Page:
In short, we need to stop being complacent. Our businesses need to constantly look ahead and evolve accordingly.
Shukla takes this line of thinking a step further.
“I think during the Internet boom, industry took a shortcut approach: ‘Can we outsource, can we offshore, can we ship it somewhere else to make it cheaper?’” he says. “But can we be the place that focuses on creative industry? Can we be the place that creates new, exciting companies that are more concerned about how our environment and mental health is, instead of focusing on cheap, cheap, cheap?”
What does it all mean?
With so many variables, it’s hard to say exactly what the economy will look like in five years, but Alexander has some predictions:
“The energy industry in Newfoundland is going to come back to life,” he says. “Demand for lumber from New Brunswick is going to rise. We will get in the odd trade spat with America over softwood lumber, but ultimately, America is still going to be building houses and a lot of that wood is going to come from Canada. I think we will end up with a pipeline into New Brunswick, and I think it will create a lot of jobs and lessen the need to import oil from abroad.”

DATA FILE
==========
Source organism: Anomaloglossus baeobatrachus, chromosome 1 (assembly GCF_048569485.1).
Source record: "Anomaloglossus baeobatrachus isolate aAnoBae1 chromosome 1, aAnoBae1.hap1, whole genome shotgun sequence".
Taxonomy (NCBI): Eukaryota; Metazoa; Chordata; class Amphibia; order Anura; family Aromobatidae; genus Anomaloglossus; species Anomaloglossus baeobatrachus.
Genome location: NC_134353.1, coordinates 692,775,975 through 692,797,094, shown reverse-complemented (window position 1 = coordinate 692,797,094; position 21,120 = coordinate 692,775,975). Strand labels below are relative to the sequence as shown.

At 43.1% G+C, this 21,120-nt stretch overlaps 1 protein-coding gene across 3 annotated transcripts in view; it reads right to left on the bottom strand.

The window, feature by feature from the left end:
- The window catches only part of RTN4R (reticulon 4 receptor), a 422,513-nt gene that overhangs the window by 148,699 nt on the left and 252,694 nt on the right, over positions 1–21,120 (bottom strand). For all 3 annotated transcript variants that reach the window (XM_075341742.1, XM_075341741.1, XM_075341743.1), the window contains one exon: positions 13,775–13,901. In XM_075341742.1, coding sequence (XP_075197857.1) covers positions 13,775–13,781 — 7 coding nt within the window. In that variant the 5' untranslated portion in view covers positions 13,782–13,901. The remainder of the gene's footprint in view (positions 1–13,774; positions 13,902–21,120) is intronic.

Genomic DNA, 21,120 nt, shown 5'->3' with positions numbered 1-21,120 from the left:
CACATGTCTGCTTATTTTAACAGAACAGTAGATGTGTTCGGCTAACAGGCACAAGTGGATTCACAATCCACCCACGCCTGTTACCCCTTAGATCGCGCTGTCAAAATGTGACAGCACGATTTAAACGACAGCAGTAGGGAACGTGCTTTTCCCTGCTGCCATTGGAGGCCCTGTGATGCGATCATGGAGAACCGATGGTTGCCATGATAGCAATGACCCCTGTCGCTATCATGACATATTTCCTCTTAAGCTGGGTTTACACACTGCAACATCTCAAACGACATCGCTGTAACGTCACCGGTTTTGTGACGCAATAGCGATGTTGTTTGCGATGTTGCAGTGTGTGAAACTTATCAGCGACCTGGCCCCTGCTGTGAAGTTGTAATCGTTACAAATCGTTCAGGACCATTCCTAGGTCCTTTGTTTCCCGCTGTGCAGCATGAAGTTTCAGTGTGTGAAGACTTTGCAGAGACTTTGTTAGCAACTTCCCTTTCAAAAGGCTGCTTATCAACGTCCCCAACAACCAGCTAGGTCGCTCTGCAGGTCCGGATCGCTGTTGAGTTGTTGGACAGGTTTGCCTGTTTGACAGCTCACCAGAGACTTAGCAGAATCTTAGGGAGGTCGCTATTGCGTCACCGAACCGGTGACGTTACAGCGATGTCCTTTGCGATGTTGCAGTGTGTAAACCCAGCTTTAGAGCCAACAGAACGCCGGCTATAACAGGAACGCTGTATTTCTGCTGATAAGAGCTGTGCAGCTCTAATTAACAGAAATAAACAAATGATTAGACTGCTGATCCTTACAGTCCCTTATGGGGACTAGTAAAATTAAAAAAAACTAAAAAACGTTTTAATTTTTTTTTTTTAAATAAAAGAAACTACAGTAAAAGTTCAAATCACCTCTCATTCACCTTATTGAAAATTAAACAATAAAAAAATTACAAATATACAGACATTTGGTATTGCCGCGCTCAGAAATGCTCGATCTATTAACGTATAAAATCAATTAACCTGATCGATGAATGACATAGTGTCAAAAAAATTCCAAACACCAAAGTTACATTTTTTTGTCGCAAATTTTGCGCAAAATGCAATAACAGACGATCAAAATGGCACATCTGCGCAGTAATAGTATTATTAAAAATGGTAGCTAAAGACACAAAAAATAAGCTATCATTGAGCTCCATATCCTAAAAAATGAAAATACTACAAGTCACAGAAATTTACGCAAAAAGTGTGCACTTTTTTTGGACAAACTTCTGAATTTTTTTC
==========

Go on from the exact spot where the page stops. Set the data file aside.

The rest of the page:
But ultimately, outcomes will depend on the choices we make, and they won’t all be easy.
“It means New Brunswick is going to have to deal with its fiscal challenges,” says Alexander.
“Newfoundland is going to have to adjust to the fact that its energy sector is not going to be in the boom that it was before. Nova Scotia needs to take better advantage of its proximity to the U.S. market. And the traditional growth industries are going to change. If Atlantic Canada wants to succeed, there are going to have to be a lot of tough choices about how to transition the economy to one where other industries are the drivers of growth.”
But if we do it well, and we do it our way, Shukla thinks we’ll be just fine. “We don’t need to be Silicon Valley,” he says. “We just need to be ourselves and be proud of who we are. We don’t need to be world class — we need to be classy.”
And ultimately, he says we need to work together for the benefit of both traditional and new growth industries. If new companies take the time to connect with traditional companies to help them with their technology gaps, and the traditional companies respond in kind by sharing their experience, Shukla predicts we’ll all benefit from a stronger economy.